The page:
341 F.3d 1148 (9th Cir. 2003), 00-35988, Noel v. Hall
|Citation:||341 F.3d 1148|
|Party Name:||Noel v. Hall|
|Case Date:||September 02, 2003|
|Court:||United States Courts of Appeals, Court of Appeals for the Ninth Circuit|
Argued and Submitted Nov. 4, 2002.
[Copyrighted Material Omitted]
[Copyrighted Material Omitted]
Richard L. Grant, Portland, OR, for the plaintiff-appellant.
Bryan W. Dawson, West Linn, OR, for the defendants-appellees.
Appeal from the United States District Court for the District of Oregon; Ancer L. Haggerty, District Judge, Presiding. D.C. No. CV-99-00649-DCA.
Before REAVLEY, [*] KOZINSKI and W. FLETCHER, Circuit Judges.
WILLIAM W. FLETCHER, Circuit Judge.
Eric Noel and Sandra and Brian Hall are no strangers to the inside of a courtroom. This lawsuit is the fifth between Noel and Sandra Hall, and the second between Noel and Brian Hall. In this suit, Noel brought ten claims.
The district court dismissed one of Noel's claims against the Halls for lack of subject matter jurisdiction under the Rooker-Feldman doctrine. We reverse this dismissal. The district court dismissed Noel's nine other claims against the Halls as claim-precluded, on the ground that they should have been asserted as compulsory counterclaims in earlier state-court litigation. We affirm the district court's dismissal of six of these nine claims against Sandra Hall as claim-precluded. However, we reverse its dismissal of three of these nine claims against Sandra Hall and all nine claims against Brian Hall.
This unfortunate saga began in May 1995 when Eric Noel and Sandra Hall (née Johnson) 1 agreed to buy, train, and sell Red Hot Prospect--a horse that was no such thing. Hall paid the purchase price of $750, and Noel agreed to train Red as a show jumper and to pay the expenses. Noel and Hall agreed that they would eventually sell Red and share equally in what they incorrectly imagined would be a substantial profit of $30,000 to $50,000.
As part of this ill-fated bargain, Hall sold her mobile home to Noel, the $5000 sale price due and payable when they sold Red. In February 1996, Hall parked the mobile home on land leased by Noel at the Vancouver Riding Academy in Washington State, and she lived there for approximately six months. While Hall lived and worked at the Riding Academy, Noel secretly tape recorded a number of her telephone conversations. On August 15, 1996, Hall left the Riding Academy, taking Red with her. She kept Red until October 11, 1996, when she shipped Red to Noel with the understanding that he would sell Red and complete the sale for the mobile home. Red spent some time on a farm in California while Noel attempted to find buyers. Finally, in July 1998 the investment came to an unremunerative end when, pursuant to a court order, Sandra Hall consigned Red to an auction, where Brian Hall (who had become Sandra Hall's husband in 1997) purchased the horse for $710.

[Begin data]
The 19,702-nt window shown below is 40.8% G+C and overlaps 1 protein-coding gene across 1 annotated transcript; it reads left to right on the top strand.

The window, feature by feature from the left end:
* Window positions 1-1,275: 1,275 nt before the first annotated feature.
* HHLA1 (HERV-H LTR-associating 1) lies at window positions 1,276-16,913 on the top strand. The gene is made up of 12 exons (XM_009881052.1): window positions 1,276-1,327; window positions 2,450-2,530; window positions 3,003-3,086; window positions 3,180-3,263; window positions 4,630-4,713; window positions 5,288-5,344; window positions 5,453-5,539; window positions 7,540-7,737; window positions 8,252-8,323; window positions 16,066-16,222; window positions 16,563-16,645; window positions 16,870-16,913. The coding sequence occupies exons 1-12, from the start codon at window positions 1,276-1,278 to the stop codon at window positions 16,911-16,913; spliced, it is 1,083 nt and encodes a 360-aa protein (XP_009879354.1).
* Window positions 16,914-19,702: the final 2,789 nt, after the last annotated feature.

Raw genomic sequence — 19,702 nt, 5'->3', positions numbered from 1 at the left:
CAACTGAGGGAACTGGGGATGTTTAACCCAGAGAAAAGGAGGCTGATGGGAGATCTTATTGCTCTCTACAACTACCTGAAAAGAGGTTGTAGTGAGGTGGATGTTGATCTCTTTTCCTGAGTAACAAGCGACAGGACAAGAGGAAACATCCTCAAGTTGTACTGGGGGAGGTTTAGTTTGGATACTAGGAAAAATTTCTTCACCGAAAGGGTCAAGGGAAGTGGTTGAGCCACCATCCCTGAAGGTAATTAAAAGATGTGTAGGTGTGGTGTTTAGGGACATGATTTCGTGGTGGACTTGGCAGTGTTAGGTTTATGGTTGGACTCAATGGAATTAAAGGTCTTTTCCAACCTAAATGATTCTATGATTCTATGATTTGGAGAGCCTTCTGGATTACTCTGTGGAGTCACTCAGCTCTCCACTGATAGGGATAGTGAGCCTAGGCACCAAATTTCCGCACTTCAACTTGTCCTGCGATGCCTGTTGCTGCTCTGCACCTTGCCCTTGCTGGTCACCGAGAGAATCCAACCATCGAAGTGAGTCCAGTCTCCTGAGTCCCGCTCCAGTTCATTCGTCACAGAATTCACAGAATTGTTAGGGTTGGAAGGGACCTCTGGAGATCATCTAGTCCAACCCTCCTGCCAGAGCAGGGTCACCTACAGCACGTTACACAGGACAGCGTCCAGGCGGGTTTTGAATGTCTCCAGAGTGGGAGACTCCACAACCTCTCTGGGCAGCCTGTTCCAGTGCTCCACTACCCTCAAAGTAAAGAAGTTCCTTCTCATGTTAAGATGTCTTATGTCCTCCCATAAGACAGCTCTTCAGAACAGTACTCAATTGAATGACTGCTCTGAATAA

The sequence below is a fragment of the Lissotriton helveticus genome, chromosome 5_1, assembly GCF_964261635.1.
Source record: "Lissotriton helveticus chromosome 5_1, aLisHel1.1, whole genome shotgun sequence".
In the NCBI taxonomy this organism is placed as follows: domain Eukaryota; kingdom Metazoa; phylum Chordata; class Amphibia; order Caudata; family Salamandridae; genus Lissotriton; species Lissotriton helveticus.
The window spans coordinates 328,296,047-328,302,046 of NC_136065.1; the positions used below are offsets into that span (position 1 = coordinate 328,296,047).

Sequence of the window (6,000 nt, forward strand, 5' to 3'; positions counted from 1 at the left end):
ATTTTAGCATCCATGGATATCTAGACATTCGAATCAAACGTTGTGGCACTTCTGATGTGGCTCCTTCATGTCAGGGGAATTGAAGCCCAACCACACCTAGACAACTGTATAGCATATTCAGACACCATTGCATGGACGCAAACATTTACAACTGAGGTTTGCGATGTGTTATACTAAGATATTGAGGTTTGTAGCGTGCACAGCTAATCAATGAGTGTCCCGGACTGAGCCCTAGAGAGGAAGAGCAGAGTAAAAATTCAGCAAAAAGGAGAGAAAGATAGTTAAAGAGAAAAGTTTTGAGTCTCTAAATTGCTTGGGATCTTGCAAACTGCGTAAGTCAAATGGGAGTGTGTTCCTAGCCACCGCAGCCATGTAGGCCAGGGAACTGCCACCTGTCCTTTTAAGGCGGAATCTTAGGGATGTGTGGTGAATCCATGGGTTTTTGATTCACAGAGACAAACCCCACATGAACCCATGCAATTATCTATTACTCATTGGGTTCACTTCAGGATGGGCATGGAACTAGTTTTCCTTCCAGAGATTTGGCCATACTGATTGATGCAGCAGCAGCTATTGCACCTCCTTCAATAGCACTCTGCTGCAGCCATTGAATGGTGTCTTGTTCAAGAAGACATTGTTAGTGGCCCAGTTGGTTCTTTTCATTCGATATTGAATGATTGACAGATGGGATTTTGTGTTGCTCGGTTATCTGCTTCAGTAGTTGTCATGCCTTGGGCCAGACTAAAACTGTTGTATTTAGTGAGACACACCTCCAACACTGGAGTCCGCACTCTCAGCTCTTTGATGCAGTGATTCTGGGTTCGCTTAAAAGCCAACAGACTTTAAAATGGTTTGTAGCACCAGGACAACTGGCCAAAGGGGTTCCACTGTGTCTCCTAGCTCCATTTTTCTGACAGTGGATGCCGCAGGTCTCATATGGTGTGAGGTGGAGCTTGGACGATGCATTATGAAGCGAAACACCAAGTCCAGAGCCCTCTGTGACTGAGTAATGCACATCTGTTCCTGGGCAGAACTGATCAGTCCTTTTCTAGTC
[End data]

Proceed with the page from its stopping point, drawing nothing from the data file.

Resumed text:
After Hall left the Riding Academy, Noel moved into the mobile home on October
18, 1996, although at that time Red had not yet sold and Noel had not paid Hall. Noel alleges that after he moved into the mobile home, the Halls broke windows and locks on the mobile home, damaged the interior, barred Noel from entering, disconnected the power, and shut off the water. In addition, Noel alleges that in May 1997, the Halls entered the mobile home and stole the tape recordings Noel had made of Sandra Hall's telephone conversations. Noel alleges that the Halls attempted to use the recordings to force him to relinquish his interest in Red and the mobile home and to damage his business.
A. State-Court Litigation
The unhappy collaboration between Sandra Hall and Noel resulted in four suits litigated in Washington State courts (a fifth suit was filed but never litigated): two actions concerning the mobile home in the small claims department of the Clark County District Court (eventually consolidated on appeal), one action concerning the investment in Red in the Skamania County Superior Court, and one action for violation of privacy and wiretapping laws in the Clark County District Court. We discuss each action below.
1. Small Claims Suits Concerning the Mobile Home
Two separate actions related to the mobile home were litigated in the small claims department of the district court in Clark County. In the first action, Sandra Hall (alone) sued Noel for $2500 in rent. The court awarded Hall $2000 plus costs on August 27, 1997. Two months later, Sandra Hall returned to small claims court with her husband Brian. The second action, brought by both Sandra and Brian Hall against Noel, sought $2500 for physical damage to the mobile home and for compensation for Noel's employees' allegedly unauthorized use of the home. In December 1997, the small claims court awarded the Halls $1400 plus costs for the period from June through December 1997.